It was Sunday afternoon, around 2pm, and after spending twenty minutes wrestling with four keys, three doors and a touch-sensor-key-pad-lock-thing (the technical term, of course) I was finally able to open my new front door. I did so without a moment’s hesitation and, if I remember correctly, a little dance of excitement followed. Anybody who knows me will know that dancing is not something that comes naturally, so I think that says everything. It was clean and beautiful and big. I hopped about, flinging open doors and discovering walk in wardrobes, en suites, sofas, heated window benches.
As there was nobody around, I eagerly scrambled around in my suitcase for my laptop in order to share my excitement with, failing all else, the world. I was so enthusiastic in this endeavour that as I pulled my charger from the case, I somehow managed to snap one of the plug pins off in the process. Had it been a cartoon sketch, there would have been a loud ‘duh’ sound shortly followed by a light bulb image appearing as I frantically attempted some dodgy electrical work involving the broken charger and an adaptor. Perhaps needless to say, this did not work, and I was left with a broken adaptor too. Wonderful.
Things have, however, looked up from there. That evening, I met four girls living in my building and we ate pizza. That in itself was an experience as when Suzanne asked for pizza and chips, she received this:
The next day was, no word of a lie, about on par with all my Christmasses coming at once as I got to fulfil a lifelong dream and go to Ikea in its homeland. There isn’t really much to tell of this experience of this except: it was great. Great. And I stole all of the little pencils, which is standard procedure. Later that evening, we went to visit somebody in another block of halls, which ended slightly terrifyingly. We knew that the trams ran all night but had not yet discovered at this point that they stop before you reach our accommodation. As everybody got off the tram, we sat looking dazed for a while before a Swedish woman pointed to the bus which apparently took up the journey from there. We boarded this bus and had gone a few stops before it occurred to us that the bus obviously was not following the tram track and therefore would not go to the same stop. A bit more panic followed before we decided to just get off the bus and walk back. We had gone a little way on the bus by this point though and as we began walking the deserted streets on the outskirts of Gothenburg, it struck us that we had no idea where to go or how long it would take. It was 1am at this point and we had to be up again at 7.30am; a long night looked to be ahead of us.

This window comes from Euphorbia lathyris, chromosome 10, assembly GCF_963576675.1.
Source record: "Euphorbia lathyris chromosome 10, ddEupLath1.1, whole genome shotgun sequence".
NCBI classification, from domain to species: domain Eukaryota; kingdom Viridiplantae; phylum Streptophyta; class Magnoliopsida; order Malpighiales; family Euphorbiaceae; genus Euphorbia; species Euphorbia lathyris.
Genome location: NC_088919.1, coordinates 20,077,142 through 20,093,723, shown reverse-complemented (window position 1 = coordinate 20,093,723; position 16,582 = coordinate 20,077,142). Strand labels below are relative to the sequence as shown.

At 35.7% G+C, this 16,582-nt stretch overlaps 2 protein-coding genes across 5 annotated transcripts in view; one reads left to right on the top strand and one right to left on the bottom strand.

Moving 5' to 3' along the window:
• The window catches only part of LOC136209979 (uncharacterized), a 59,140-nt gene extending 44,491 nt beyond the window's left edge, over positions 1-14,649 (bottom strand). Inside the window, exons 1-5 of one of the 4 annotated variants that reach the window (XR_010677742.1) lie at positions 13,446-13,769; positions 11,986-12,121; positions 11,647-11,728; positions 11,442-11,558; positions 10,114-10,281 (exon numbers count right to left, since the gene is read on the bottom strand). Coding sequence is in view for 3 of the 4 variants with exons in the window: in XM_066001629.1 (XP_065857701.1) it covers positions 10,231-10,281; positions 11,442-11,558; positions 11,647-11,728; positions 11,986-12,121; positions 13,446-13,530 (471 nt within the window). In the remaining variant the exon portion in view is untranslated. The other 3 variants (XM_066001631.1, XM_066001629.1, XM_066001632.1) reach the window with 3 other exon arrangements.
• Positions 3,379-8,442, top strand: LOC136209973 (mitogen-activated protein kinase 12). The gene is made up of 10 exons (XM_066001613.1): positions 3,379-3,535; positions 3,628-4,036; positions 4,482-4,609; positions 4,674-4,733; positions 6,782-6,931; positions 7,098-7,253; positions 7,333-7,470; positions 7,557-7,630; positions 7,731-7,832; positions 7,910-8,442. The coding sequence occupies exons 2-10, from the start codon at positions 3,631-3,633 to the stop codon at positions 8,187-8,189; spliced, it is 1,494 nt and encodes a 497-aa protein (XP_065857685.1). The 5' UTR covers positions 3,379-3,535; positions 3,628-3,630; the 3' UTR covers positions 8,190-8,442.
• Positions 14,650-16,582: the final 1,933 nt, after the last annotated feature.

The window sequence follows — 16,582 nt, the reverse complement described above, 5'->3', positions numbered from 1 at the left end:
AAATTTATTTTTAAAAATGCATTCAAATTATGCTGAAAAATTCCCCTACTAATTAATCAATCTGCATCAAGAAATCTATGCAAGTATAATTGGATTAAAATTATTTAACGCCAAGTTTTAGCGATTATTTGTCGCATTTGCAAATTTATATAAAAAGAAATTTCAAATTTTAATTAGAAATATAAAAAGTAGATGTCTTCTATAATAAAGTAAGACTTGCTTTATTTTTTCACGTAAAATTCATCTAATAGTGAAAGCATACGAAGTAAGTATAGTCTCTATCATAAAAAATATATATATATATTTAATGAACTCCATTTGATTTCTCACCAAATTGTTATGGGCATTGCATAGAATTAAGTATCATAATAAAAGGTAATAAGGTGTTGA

We had been going for a little while when we looked to the right and noticed that we were walking alongside a graveyard. Being the erratic and ridiculous girls that we are, at this discovery we immediately began a full speed sprint, arms flailing and screaming. In fact, this was the best thing that could have happened as an approaching bus thought that we were running for it and stopped to let us on. Hallelujah. When we finally got back, I rushed into my room and double locked the door, continuing along the path of illogical fear.
Other events of the past week have included a welcome reception with the mayor, during which we took full advantage of the free wine and drank her out of house and home, an accidental visit to a death metal club, a tram stop called Elisedal, a very hungover bus tour, being shunned for wearing shorts and lots of Fika (coffee and cinnamon buns, basically). Hervee, a Belgian friend who lives in my flat, also introduced me to the utter joy that is a tequila slammer with orange and cinnamon in place of salt and lime, which is something I thoroughly recommend.
Despite having only been here a week, it’s safe to say that Gothenburg feels like home already. From my very earliest memories, I’ve been saying to anybody who will listen that I want to live everywhere, absolutely everywhere, and for the first time I’ve moved away and am living in a very certain somewhere. As I prize myself from my bed each morning and stagger to the kettle (and by kettle, I am really referring to a small saucepan of water on the hob), it all feels so normal that it’s hard to believe that I’ve finally done it and left and that this morning cup of tea is happening somewhere non-English speaking and non-Tetley drinking. But it is, and thank God for that.